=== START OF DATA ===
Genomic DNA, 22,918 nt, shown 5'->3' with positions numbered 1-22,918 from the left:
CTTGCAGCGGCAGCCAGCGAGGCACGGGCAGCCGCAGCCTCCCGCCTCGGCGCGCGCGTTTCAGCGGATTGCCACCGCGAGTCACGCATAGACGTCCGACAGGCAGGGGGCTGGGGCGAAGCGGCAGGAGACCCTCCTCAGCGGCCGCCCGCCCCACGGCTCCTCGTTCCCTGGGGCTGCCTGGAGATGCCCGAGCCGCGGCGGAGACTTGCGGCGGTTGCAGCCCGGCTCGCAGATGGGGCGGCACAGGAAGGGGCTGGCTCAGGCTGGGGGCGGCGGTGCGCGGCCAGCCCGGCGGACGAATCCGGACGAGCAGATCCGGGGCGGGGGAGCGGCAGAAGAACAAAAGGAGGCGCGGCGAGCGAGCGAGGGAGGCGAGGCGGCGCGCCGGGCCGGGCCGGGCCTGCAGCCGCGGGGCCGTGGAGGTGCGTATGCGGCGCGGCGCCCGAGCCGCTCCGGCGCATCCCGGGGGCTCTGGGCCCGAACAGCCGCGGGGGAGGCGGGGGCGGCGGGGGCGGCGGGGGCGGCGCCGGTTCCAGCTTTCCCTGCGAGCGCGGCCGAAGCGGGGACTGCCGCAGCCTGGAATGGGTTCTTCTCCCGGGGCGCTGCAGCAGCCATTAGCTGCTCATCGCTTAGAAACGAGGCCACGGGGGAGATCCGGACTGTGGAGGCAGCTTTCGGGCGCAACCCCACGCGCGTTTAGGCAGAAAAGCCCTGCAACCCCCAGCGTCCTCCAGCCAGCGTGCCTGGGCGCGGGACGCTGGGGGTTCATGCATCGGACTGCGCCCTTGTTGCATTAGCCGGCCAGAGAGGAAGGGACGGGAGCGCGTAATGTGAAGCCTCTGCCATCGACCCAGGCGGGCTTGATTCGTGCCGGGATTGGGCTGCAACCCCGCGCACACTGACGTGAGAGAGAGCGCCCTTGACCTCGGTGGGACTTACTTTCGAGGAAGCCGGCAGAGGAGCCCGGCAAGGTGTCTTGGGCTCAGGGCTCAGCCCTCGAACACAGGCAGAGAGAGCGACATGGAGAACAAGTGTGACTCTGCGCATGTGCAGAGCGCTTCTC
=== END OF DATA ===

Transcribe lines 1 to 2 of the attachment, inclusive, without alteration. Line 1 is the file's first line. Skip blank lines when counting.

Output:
Genomic DNA, 22,918 nt, shown 5'->3' with positions numbered 1-22,918 from the left:
CTTGCAGCGGCAGCCAGCGAGGCACGGGCAGCCGCAGCCTCCCGCCTCGGCGCGCGCGTTTCAGCGGATTGCCACCGCGAGTCACGCATAGACGTCCGACAGGCAGGGGGCTGGGGCGAAGCGGCAGGAGACCCTCCTCAGCGGCCGCCCGCCCCACGGCTCCTCGTTCCCTGGGGCTGCCTGGAGATGCCCGAGCCGCGGCGGAGACTTGCGGCGGTTGCAGCCCGGCTCGCAGATGGGGCGGCACAGGAAGGGGCTGGCTCAGGCTGGGGGCGGCGGTGCGCGGCCAGCCCGGCGGACGAATCCGGACGAGCAGATCCGGGGCGGGGGAGCGGCAGAAGAACAAAAGGAGGCGCGGCGAGCGAGCGAGGGAGGCGAGGCGGCGCGCCGGGCCGGGCCGGGCCTGCAGCCGCGGGGCCGTGGAGGTGCGTATGCGGCGCGGCGCCCGAGCCGCTCCGGCGCATCCCGGGGGCTCTGGGCCCGAACAGCCGCGGGGGAGGCGGGGGCGGCGGGGGCGGCGGGGGCGGCGCCGGTTCCAGCTTTCCCTGCGAGCGCGGCCGAAGCGGGGACTGCCGCAGCCTGGAATGGGTTCTTCTCCCGGGGCGCTGCAGCAGCCATTAGCTGCTCATCGCTTAGAAACGAGGCCACGGGGGAGATCCGGACTGTGGAGGCAGCTTTCGGGCGCAACCCCACGCGCGTTTAGGCAGAAAAGCCCTGCAACCCCCAGCGTCCTCCAGCCAGCGTGCCTGGGCGCGGGACGCTGGGGGTTCATGCATCGGACTGCGCCCTTGTTGCATTAGCCGGCCAGAGAGGAAGGGACGGGAGCGCGTAATGTGAAGCCTCTGCCATCGACCCAGGCGGGCTTGATTCGTGCCGGGATTGGGCTGCAACCCCGCGCACACTGACGTGAGAGAGAGCGCCCTTGACCTCGGTGGGACTTACTTTCGAGGAAGCCGGCAGAGGAGCCCGGCAAGGTGTCTTGGGCTCAGGGCTCAGCCCTCGAACACAGGCAGAGAGAGCGACATGGAGAACAAGTGTGACTCTGCGCATGTGCAGAGCGCTTCTC